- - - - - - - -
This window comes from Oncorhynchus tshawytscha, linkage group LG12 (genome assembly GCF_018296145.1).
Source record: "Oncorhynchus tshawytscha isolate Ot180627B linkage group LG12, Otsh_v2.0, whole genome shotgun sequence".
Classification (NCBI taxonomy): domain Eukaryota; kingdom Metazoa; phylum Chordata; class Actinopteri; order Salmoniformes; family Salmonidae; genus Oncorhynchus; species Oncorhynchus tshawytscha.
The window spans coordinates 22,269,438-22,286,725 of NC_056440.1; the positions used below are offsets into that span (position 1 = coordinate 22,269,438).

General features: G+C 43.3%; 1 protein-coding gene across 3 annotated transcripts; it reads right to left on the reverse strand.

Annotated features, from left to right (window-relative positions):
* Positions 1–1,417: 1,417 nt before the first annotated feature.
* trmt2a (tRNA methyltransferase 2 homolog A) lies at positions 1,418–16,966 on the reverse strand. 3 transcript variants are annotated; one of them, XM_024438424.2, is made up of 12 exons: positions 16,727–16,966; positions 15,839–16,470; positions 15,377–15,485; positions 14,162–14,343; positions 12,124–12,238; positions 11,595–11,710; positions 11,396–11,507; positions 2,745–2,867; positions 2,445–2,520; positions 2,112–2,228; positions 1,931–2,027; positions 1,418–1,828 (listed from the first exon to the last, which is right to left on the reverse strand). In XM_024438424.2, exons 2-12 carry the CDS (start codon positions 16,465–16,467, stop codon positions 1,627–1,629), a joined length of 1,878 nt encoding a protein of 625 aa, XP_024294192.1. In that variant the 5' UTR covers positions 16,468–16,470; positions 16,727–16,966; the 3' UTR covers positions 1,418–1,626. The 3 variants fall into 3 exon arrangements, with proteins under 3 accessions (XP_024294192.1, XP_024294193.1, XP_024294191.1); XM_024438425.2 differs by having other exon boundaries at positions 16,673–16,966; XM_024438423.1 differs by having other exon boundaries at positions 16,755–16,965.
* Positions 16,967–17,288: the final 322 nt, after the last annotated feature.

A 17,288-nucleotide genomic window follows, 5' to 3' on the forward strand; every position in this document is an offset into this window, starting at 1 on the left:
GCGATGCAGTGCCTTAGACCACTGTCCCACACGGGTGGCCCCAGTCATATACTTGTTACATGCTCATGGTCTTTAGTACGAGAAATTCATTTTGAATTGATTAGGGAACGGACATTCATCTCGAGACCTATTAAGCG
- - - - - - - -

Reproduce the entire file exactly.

This window comes from Oncorhynchus tshawytscha, linkage group LG12 (genome assembly GCF_018296145.1).
Source record: "Oncorhynchus tshawytscha isolate Ot180627B linkage group LG12, Otsh_v2.0, whole genome shotgun sequence".
Classification (NCBI taxonomy): domain Eukaryota; kingdom Metazoa; phylum Chordata; class Actinopteri; order Salmoniformes; family Salmonidae; genus Oncorhynchus; species Oncorhynchus tshawytscha.
The window spans coordinates 22,269,438-22,286,725 of NC_056440.1; the positions used below are offsets into that span (position 1 = coordinate 22,269,438).

General features: G+C 43.3%; 1 protein-coding gene across 3 annotated transcripts; it reads right to left on the reverse strand.

Annotated features, from left to right (window-relative positions):
* Positions 1–1,417: 1,417 nt before the first annotated feature.
* trmt2a (tRNA methyltransferase 2 homolog A) lies at positions 1,418–16,966 on the reverse strand. 3 transcript variants are annotated; one of them, XM_024438424.2, is made up of 12 exons: positions 16,727–16,966; positions 15,839–16,470; positions 15,377–15,485; positions 14,162–14,343; positions 12,124–12,238; positions 11,595–11,710; positions 11,396–11,507; positions 2,745–2,867; positions 2,445–2,520; positions 2,112–2,228; positions 1,931–2,027; positions 1,418–1,828 (listed from the first exon to the last, which is right to left on the reverse strand). In XM_024438424.2, exons 2-12 carry the CDS (start codon positions 16,465–16,467, stop codon positions 1,627–1,629), a joined length of 1,878 nt encoding a protein of 625 aa, XP_024294192.1. In that variant the 5' UTR covers positions 16,468–16,470; positions 16,727–16,966; the 3' UTR covers positions 1,418–1,626. The 3 variants fall into 3 exon arrangements, with proteins under 3 accessions (XP_024294192.1, XP_024294193.1, XP_024294191.1); XM_024438425.2 differs by having other exon boundaries at positions 16,673–16,966; XM_024438423.1 differs by having other exon boundaries at positions 16,755–16,965.
* Positions 16,967–17,288: the final 322 nt, after the last annotated feature.

A 17,288-nucleotide genomic window follows, 5' to 3' on the forward strand; every position in this document is an offset into this window, starting at 1 on the left:
GCGATGCAGTGCCTTAGACCACTGTCCCACACGGGTGGCCCCAGTCATATACTTGTTACATGCTCATGGTCTTTAGTACGAGAAATTCATTTTGAATTGATTAGGGAACGGACATTCATCTCGAGACCTATTAAGCG